The top Sydney public school offering $20,000 bonuses to lure teachers

One of the state’s top public schools is offering a $20,000 sign-on bonus in a bid to lure technology teachers, while more than 20 other schools are attempting to secure staff with bumper payments.

Killarney Heights High School, which regularly ranks in the top 20 comprehensive schools in the HSC, is advertising for two technology teachers with base salaries of up to $120,000, with sizeable bonuses offered on top of regular pay.

Killarney Heights High has a strong history of success in the HSC.Credit: Renee Nowytarger

The latest data shows 21 per cent of NSW teachers are taking classes outside their area of expertise, with chronic shortages biting across subjects such as design and technology, and mathematics.

At Knox Grammar, another school in Sydney’s north, principal Scott James said bonus offers indicated an ongoing resource race for teachers, with sectors in tough competition for staff.

“We are finding shortages across subjects including English and PDHPE, and private schools are not immune. That demand for physical education teachers doesn’t meet supply – that speaks volumes,” James said.

Education experts have previously raised concerns that private schools can scoop up top teaching graduates with higher pay and less casual work. Last month, the principal of independent girls school SCEGGS Darlinghurst, Jenny Allum, said, “top of the scale” teachers at her school were paid $135,000. 

Private schools offering higher pay and a reduced teaching load, when compared to public schools, is a key problem in attracting staff, NSW Secondary Principals’ Council president Craig Peterson said.

“While it is good the Department is supporting schools finding it difficult to attract teachers, the priority recruitment program shows there are particular difficulties attracting a range of staff.

“Part of the problem is a school’s location and the teacher not being able to afford to live there or commute there. If you can’t get staff to a school like Killarney Heights then what hope is there for schools in disadvantaged locations in western NSW and parts of south-west Sydney?” he said.

Mackellar Girls’ principal Christine del Gallo said her school was short two PDHPE teachers, and a scarcity of casual teachers meant it was increasingly difficult to fill vacancies at short notice.

“We’ve got to the stage where we are struggling to get teachers on the northern beaches, and often it’s just too expensive for young teachers to live there,” she said.

Killarney Heights High, which is recruiting for food and industrial technology teachers, is among 78 public schools in NSW that are receiving “priority recruitment support” this year, including financial incentives for hard-to-fill roles. The school can offer a $20,000 recruitment bonus and another $10,000 relocation payment after two previous attempts to fill the role were unsuccessful.

Last year the school, which is on northern side of Middle Harbour, was the top-ranked comprehensive school in HSC advanced English.

NSW Education Minister Sarah Mitchell said the priority recruitment program was being rolled out this year after a 2022 pilot program filled 80 per cent of vacancies across 50 selected schools.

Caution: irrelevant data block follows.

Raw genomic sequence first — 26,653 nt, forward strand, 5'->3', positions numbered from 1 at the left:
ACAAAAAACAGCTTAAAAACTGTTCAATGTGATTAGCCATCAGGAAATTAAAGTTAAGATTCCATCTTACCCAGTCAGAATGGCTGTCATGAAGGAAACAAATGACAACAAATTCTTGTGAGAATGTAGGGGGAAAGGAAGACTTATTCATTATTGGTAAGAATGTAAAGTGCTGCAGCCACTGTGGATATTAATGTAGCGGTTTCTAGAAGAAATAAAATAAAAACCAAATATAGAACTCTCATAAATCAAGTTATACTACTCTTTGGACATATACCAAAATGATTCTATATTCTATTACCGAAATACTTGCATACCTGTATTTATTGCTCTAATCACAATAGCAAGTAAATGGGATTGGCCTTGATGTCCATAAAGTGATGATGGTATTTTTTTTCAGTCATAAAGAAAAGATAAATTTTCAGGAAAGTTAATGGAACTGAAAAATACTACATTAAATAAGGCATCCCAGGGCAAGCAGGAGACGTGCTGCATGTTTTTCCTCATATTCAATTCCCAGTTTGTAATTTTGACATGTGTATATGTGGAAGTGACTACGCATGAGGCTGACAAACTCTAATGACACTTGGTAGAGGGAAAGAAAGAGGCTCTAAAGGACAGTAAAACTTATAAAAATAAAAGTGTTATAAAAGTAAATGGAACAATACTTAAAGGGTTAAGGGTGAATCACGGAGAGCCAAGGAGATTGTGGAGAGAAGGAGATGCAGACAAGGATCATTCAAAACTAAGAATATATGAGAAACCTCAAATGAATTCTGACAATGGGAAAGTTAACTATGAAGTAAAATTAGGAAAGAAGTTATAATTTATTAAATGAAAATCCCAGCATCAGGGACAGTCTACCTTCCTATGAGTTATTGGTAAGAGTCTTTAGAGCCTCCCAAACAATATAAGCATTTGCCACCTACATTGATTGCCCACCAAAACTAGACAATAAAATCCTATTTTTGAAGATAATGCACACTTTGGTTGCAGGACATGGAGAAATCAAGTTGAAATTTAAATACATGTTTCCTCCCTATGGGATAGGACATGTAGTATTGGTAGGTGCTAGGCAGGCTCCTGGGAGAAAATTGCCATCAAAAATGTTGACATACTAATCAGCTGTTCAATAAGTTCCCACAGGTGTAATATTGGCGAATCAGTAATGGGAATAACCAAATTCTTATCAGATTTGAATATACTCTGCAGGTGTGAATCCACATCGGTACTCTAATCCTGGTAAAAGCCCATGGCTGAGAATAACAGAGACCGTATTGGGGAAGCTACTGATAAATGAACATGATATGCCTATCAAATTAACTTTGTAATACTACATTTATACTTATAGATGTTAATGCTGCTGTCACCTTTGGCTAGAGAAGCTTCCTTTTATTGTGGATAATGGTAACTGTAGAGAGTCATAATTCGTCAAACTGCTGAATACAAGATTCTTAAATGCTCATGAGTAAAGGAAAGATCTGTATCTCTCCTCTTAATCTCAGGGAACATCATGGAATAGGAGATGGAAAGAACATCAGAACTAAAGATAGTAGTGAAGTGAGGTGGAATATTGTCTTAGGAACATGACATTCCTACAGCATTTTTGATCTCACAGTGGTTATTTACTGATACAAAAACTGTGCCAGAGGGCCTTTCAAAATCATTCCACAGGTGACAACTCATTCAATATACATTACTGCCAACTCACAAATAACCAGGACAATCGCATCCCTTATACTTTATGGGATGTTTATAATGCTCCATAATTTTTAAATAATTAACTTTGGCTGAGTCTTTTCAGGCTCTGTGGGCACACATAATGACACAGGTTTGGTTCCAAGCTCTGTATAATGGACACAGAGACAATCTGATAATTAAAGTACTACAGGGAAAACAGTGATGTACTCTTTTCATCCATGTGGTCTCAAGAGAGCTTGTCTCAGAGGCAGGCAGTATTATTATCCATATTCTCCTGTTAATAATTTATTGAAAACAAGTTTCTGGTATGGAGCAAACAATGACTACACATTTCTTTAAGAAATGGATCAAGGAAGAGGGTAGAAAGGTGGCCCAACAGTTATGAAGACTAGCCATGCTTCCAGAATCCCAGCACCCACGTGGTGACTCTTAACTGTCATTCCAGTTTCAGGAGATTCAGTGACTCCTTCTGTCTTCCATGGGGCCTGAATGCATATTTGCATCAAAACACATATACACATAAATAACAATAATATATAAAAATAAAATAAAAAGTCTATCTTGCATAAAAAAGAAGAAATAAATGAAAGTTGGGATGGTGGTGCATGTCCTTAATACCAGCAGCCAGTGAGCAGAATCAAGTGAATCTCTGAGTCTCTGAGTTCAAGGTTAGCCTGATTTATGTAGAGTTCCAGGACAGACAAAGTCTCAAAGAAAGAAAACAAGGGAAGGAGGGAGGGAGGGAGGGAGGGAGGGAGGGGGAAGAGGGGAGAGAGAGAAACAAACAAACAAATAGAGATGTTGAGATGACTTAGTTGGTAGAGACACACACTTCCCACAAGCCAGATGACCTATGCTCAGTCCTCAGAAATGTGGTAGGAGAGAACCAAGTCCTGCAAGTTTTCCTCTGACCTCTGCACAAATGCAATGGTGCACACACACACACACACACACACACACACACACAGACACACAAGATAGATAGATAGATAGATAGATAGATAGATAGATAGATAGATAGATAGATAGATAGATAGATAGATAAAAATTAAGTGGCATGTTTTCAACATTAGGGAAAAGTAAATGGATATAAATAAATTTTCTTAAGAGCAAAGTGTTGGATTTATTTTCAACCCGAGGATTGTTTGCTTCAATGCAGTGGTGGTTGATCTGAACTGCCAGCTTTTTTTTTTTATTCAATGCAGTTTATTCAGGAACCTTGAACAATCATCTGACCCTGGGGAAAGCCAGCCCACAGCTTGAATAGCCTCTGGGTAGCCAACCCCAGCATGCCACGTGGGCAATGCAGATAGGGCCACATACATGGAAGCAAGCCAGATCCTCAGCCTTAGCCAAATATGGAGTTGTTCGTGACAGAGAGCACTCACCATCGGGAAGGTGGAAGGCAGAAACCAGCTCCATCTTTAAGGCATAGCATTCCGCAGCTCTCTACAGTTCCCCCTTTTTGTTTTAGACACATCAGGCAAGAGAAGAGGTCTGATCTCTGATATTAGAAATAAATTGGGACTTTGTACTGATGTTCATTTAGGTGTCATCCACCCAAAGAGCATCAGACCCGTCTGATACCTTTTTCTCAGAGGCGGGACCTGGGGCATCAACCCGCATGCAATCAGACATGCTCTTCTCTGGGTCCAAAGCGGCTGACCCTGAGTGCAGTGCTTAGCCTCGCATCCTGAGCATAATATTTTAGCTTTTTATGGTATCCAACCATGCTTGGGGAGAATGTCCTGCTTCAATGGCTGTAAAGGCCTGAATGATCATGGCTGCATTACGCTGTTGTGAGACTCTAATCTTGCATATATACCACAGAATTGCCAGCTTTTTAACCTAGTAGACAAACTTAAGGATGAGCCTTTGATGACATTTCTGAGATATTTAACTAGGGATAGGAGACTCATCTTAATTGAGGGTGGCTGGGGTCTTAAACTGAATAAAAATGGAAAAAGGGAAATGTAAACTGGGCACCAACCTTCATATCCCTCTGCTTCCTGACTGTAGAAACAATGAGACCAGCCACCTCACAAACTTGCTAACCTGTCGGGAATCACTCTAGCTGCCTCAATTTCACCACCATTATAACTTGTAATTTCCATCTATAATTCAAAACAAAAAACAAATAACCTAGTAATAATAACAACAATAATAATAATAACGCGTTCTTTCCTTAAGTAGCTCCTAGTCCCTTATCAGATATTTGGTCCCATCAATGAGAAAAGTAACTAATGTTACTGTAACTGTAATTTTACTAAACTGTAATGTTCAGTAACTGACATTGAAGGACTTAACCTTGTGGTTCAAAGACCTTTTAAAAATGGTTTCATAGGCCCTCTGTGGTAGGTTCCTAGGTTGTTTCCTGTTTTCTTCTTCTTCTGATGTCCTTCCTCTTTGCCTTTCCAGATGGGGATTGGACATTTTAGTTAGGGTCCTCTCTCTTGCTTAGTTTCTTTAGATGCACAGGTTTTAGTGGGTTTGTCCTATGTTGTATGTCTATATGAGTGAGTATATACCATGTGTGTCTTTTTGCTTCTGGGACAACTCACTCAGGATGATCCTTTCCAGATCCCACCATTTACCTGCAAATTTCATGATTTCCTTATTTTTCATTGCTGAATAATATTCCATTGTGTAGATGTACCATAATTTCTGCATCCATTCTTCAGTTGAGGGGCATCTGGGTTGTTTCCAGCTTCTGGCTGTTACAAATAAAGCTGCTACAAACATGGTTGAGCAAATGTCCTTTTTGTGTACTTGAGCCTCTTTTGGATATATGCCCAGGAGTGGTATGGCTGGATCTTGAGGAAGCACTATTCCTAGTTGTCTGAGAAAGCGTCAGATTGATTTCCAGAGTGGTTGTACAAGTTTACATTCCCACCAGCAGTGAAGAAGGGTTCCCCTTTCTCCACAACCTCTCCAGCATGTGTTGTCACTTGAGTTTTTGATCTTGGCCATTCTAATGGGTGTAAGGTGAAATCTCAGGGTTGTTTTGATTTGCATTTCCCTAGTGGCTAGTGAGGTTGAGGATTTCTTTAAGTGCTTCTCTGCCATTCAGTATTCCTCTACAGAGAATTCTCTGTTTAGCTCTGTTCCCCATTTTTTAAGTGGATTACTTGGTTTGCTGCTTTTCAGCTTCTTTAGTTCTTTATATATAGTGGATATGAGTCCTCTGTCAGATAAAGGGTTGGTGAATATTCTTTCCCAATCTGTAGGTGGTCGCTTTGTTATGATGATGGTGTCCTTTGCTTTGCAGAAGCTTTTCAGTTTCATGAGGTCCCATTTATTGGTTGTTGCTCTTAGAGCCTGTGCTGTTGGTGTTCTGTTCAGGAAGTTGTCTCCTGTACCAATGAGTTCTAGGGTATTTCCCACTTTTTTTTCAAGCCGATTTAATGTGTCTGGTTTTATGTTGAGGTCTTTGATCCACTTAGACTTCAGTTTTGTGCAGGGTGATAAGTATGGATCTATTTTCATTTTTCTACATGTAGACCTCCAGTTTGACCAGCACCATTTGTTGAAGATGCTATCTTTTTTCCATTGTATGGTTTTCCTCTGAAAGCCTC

‘We’ve got to the stage where we are struggling to get teachers on the northern beaches, and often it’s just too expensive for young teachers to live there.’

“There are a range of reasons why some schools can struggle with staffing, and we know that Technological and Applied Studies (TAS) is a particularly challenging area,” she said. “Our teacher supply strategy is targeted towards TAS and STEM teachers.”

Across NSW, schools offering the $20,000 teacher bonus payments include Chifley College Mount Druitt, Dubbo College Delroy Campus and South Campus, Murrumbidgee Regional High, Moree Public, Tamworth High and Tamworth High.

At Chifley College, the school is offering $20,000 sign-on bonus for a learning and support teacher, while maths teachers are being offered similar payments at Tamworth and Broken Hill High.

Last year, 38 positions across NSW schools were filled with a recruitment bonus attached.

The current NSW public school teacher vacancy rate is around three per cent, with just over 2000 vacancies. “This is incredibly low for a system of our size, and the filling of vacancies is core business for the Department of Education,” Mitchell said.

Mark Grant, the chief executive of the Australian Institute for Teaching and School Leadership, said there is a mismatch between demand and supply for teaching, with universities unable to get a clear indication about the numbers of teachers needed by subject discipline.

“In 2018, between 34 and 46 per cent of design and technology teachers were teaching out of field. There are very few universities training technological and applied studies (TAS),” Grant said.

The subject covers areas such as agriculture, design and technology, and wood and metal work.

President of the NSW Teachers Federation Angelo Gavrielatos said advertising vacant teaching positions at a school in Manly, with a recruitment bonus, highlights the depth of the teacher shortage. “Teacher shortages are affecting students’ learning; and impacting their behaviour and attendance.”

With Nigel Gladstone

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